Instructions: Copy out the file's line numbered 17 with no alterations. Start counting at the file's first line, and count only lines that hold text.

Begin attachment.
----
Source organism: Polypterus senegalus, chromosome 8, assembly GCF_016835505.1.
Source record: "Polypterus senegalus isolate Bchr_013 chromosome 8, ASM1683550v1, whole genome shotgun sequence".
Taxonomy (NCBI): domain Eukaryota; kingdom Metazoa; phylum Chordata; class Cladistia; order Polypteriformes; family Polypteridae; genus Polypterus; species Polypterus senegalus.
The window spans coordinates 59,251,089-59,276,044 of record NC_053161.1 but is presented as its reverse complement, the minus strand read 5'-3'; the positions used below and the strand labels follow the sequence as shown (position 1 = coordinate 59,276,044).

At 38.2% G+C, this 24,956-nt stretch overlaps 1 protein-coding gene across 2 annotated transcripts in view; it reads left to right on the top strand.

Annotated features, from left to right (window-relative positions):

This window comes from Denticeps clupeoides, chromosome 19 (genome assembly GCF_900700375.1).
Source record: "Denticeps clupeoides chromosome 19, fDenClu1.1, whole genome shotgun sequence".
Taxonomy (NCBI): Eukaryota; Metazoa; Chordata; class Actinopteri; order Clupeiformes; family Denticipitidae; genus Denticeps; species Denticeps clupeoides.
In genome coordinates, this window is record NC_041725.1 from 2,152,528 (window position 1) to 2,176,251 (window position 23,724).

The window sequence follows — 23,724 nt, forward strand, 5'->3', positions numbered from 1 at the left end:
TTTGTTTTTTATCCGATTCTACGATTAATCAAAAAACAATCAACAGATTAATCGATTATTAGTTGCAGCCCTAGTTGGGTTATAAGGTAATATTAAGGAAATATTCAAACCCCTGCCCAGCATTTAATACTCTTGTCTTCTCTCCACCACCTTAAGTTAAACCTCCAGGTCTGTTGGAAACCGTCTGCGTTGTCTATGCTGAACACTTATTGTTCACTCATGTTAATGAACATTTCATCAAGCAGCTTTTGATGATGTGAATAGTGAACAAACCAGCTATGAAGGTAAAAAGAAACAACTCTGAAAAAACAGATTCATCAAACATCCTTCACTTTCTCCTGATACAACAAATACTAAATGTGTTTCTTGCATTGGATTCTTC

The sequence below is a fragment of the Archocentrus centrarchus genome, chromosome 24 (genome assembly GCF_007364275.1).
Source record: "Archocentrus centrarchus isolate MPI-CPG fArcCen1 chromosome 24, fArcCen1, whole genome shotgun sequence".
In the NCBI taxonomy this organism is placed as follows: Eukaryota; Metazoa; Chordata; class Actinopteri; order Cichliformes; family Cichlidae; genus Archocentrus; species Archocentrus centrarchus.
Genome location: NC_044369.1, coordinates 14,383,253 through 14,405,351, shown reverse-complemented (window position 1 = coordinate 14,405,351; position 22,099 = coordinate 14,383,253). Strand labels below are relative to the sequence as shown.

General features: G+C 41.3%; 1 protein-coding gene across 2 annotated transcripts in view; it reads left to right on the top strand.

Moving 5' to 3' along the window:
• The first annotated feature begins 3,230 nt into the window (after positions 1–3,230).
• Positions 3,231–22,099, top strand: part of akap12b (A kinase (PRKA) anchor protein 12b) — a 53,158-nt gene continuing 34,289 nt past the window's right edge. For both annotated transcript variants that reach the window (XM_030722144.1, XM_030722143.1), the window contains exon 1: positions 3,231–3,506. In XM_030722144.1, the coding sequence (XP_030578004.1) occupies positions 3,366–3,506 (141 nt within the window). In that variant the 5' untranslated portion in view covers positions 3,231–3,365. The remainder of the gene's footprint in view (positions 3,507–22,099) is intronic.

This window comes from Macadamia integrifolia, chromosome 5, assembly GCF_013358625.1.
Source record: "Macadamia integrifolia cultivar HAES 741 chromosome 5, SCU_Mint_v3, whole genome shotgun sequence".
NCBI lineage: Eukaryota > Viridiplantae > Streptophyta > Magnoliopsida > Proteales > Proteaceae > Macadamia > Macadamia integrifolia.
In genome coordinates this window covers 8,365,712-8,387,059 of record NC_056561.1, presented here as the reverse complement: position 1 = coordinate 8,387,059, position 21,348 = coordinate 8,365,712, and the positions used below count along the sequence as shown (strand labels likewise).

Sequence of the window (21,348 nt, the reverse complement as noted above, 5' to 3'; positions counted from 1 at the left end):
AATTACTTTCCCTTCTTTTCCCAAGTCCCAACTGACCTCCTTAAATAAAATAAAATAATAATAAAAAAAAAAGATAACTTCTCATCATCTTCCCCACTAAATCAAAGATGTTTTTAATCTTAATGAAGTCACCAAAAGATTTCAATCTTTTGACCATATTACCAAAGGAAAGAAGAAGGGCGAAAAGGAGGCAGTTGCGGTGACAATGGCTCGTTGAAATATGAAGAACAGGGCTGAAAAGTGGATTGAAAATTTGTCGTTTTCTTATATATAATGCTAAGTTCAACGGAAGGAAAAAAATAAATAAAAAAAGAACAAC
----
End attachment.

General features: G+C 41.3%; 1 protein-coding gene across 2 annotated transcripts in view; it reads left to right on the top strand.